Exhibits of the National Law Enforcement Museum: History Time Capsules


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Exhibits of the National Law Enforcement Museum: History Time Capsules

The collections of the National Law Enforcement Museum contain artifacts that document the history of law enforcement in America from the 18th Century through the events of 9/11 and beyond. Some of these objects will be showcased in the History Time Capsules, seven large cases that will curve along the north wall of the Museum.

Each Time Capsule holds within it the artifacts and images that provide a “snapshot” of a particular time in American history, viewed through the lens of law enforcement. Visitors can begin to trace the arc of this history in the first Time Capsule, where they will learn about the influence of English jurisprudence and law on the origins of American law enforcement and view some of the oldest objects in the Museum’s collections, including a 1759 volume entitled Acts and Laws of His Majesty’s Province of the Massachusetts-Bay in New England.

The next two Time Capsules speak to the development of municipal police forces during the mid-19th century. One features uniforms, badges, and other accoutrements of an officer of the law in the settled East.  The visitor can compare these objects with those found in the other case, which will hold saddlery, weapons, and equipment of a lawman in the American West.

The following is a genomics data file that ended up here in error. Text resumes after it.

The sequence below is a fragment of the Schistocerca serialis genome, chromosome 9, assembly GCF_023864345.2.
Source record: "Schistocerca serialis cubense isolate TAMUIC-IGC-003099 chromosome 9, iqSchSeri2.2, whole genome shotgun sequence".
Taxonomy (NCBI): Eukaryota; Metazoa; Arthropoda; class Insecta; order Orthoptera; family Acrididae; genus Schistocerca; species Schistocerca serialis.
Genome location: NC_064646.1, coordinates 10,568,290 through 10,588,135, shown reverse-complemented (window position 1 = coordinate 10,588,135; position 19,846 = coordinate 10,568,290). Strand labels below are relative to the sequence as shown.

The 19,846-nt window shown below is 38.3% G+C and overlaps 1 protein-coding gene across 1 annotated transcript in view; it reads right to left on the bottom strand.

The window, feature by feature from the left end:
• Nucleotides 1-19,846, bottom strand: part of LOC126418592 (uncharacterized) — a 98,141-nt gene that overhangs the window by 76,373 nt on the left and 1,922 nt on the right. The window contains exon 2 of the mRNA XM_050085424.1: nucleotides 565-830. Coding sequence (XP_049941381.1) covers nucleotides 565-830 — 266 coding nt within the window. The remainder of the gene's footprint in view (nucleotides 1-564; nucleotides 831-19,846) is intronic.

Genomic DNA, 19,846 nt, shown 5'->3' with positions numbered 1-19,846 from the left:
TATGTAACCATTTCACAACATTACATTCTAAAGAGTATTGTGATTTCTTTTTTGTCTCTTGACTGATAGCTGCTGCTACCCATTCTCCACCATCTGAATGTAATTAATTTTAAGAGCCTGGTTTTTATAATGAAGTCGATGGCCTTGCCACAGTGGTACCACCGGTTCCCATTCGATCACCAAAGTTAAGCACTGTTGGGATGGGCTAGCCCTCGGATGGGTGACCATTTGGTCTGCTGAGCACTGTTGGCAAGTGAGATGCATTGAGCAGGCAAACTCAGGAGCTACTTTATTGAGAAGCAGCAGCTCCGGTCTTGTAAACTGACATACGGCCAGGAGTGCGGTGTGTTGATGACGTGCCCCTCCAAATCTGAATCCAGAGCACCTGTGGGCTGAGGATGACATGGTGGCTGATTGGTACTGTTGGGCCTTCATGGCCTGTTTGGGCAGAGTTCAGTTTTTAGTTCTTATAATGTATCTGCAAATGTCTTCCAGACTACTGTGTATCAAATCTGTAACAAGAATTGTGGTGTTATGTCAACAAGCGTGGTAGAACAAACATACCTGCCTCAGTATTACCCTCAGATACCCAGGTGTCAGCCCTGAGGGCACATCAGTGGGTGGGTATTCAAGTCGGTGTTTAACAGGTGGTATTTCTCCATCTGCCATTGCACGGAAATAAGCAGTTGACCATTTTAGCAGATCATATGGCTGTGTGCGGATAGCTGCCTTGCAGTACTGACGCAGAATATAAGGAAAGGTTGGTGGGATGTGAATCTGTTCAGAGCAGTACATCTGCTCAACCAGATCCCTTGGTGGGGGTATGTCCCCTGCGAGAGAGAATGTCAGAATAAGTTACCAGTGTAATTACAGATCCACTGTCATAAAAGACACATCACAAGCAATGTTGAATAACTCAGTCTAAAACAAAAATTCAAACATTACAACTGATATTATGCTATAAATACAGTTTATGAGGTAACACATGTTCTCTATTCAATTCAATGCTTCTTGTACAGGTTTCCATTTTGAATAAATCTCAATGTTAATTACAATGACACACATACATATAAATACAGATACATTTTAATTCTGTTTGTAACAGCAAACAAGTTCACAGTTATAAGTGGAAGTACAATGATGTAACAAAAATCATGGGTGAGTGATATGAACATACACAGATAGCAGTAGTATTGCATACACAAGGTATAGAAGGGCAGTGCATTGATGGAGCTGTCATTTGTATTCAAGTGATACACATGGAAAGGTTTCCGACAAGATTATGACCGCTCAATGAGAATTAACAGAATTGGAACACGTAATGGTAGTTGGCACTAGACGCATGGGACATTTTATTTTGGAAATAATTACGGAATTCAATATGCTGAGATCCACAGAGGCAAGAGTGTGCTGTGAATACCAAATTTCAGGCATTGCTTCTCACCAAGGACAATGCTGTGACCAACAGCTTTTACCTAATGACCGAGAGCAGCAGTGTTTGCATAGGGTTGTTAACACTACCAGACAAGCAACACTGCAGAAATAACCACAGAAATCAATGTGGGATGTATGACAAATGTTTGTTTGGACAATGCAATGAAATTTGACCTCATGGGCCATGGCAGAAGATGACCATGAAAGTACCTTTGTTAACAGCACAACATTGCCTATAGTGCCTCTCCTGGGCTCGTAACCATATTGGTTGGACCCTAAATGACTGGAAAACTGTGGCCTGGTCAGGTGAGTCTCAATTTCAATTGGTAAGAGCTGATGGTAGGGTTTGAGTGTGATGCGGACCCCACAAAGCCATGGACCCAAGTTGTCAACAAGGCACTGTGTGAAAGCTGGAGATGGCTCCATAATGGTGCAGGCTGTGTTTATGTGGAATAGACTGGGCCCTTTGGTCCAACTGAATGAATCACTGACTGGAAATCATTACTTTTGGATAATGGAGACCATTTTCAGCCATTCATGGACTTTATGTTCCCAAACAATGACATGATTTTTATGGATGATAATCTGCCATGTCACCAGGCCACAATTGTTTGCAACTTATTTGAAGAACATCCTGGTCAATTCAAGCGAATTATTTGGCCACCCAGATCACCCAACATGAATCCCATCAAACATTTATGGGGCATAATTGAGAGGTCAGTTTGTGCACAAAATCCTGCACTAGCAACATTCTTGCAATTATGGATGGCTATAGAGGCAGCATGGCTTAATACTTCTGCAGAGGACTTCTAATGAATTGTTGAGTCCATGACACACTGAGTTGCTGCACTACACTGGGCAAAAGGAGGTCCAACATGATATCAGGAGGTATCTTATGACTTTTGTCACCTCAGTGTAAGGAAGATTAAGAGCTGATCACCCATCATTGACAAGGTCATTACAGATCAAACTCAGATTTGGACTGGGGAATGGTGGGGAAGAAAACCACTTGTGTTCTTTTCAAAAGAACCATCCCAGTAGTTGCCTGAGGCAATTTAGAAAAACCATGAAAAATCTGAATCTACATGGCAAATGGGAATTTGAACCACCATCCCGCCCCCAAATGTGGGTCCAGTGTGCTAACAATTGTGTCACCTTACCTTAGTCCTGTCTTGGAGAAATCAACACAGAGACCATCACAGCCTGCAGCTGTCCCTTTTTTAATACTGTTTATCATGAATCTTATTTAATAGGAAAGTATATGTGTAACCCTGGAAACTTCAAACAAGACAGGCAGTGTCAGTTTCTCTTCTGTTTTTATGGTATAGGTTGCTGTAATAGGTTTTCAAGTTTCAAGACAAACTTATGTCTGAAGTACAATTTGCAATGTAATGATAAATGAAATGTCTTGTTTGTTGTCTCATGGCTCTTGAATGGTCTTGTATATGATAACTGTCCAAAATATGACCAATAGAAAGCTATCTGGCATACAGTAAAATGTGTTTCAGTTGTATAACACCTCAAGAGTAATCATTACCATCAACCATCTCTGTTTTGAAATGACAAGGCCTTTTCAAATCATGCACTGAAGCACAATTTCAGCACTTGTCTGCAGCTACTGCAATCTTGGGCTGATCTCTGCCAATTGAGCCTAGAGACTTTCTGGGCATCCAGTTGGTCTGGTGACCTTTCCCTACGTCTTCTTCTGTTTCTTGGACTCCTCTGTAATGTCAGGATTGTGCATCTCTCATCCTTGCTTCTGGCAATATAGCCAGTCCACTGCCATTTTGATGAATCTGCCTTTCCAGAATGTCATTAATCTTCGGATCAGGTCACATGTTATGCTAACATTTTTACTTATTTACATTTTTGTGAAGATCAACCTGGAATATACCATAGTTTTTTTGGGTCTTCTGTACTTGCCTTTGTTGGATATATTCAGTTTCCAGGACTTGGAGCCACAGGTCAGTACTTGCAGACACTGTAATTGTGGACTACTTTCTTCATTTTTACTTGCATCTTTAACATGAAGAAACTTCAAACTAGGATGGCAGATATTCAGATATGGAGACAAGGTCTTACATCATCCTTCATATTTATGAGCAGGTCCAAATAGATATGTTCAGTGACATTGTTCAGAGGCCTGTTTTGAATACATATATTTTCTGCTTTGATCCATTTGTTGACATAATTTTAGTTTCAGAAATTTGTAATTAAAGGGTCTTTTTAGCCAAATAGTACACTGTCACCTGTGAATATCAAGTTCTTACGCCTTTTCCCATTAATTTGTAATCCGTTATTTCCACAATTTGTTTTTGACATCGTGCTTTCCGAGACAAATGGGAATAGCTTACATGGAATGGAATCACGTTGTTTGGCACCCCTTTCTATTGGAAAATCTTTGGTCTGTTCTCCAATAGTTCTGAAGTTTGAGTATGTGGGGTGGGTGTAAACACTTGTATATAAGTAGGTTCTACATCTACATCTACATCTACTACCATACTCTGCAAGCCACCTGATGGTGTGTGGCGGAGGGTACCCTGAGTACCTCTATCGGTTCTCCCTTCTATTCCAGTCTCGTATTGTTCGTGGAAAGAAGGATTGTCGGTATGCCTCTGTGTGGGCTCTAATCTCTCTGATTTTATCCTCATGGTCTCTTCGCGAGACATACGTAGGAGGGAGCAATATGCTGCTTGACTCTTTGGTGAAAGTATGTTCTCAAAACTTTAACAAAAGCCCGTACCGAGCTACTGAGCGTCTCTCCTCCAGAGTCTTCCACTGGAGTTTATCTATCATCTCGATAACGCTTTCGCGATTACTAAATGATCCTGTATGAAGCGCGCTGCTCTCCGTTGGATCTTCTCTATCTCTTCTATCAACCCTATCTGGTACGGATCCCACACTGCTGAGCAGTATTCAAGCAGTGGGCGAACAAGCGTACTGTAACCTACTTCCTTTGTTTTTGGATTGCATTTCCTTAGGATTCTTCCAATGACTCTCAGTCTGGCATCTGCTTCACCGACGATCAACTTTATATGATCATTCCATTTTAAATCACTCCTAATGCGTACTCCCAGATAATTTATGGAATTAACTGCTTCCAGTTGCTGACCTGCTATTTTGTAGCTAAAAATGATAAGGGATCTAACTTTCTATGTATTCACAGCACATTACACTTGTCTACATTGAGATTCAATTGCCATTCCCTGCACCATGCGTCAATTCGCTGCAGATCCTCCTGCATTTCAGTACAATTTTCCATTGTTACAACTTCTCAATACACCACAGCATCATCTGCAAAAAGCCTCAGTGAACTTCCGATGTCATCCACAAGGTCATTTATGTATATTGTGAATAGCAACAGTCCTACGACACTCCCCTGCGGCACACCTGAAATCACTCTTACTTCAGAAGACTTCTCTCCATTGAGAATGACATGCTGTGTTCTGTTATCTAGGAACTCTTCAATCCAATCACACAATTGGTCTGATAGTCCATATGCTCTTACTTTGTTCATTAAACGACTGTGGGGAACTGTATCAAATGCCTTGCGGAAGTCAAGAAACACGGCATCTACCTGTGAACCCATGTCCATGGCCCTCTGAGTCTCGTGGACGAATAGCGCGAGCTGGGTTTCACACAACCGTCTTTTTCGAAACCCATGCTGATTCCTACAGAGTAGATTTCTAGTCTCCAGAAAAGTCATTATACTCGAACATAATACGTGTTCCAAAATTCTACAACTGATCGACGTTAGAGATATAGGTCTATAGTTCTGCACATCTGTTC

The chronology continues in the next two cases, which focus on developments in law enforcement in the early 20th century. In the first of the two cases are objects that relate to the professionalization of law enforcement—early radio equipment, an early 20th century motorcycle cop jacket, bullet proof vests, police manuals, and marksmanship trophies—and show not only changes in technology but also the evolution of efforts to train police officers in these decades. The second case centers on the theme of federal law enforcement in the early 20th century and features such artifacts as Al Capone’s handgun and Treasury Agent Michael Malone’s revolver and badge that he used when he arrested Capone, as well as artifacts related to the FBI.

Policing in America during the 1960s and 1970s was informed by the larger social changes that were taking place at that time. The Time Capsule focusing on these tumultuous decades showcases artifacts associated with Sheriff Lucius Amerson, from Macon County, Alabama, elected in 1966 as the first Black Sheriff voted into office in the South since Reconstruction ended in 1877. The case also features the uniform of Jean VanLandingham, one of the first women to work as a patrol officer on the street in the 1970s.

The final Time Capsule is filled with a powerfully evocative collection of items from the September 11, 2001, terrorist attacks. These compelling objects, discussed in greater detail on the first page of this newsletter, convey the trauma of the event and also provide an avenue for discussing the changes made in law enforcement as a result of these attacks on the United States.

The History Time Capsules will provide visitors with a deeper insight into and understanding of why American law enforcement is as it is today.

Next month: Spotlight on The History Beat


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www.LawEnforcementMuseum.org | museum@nleomf.org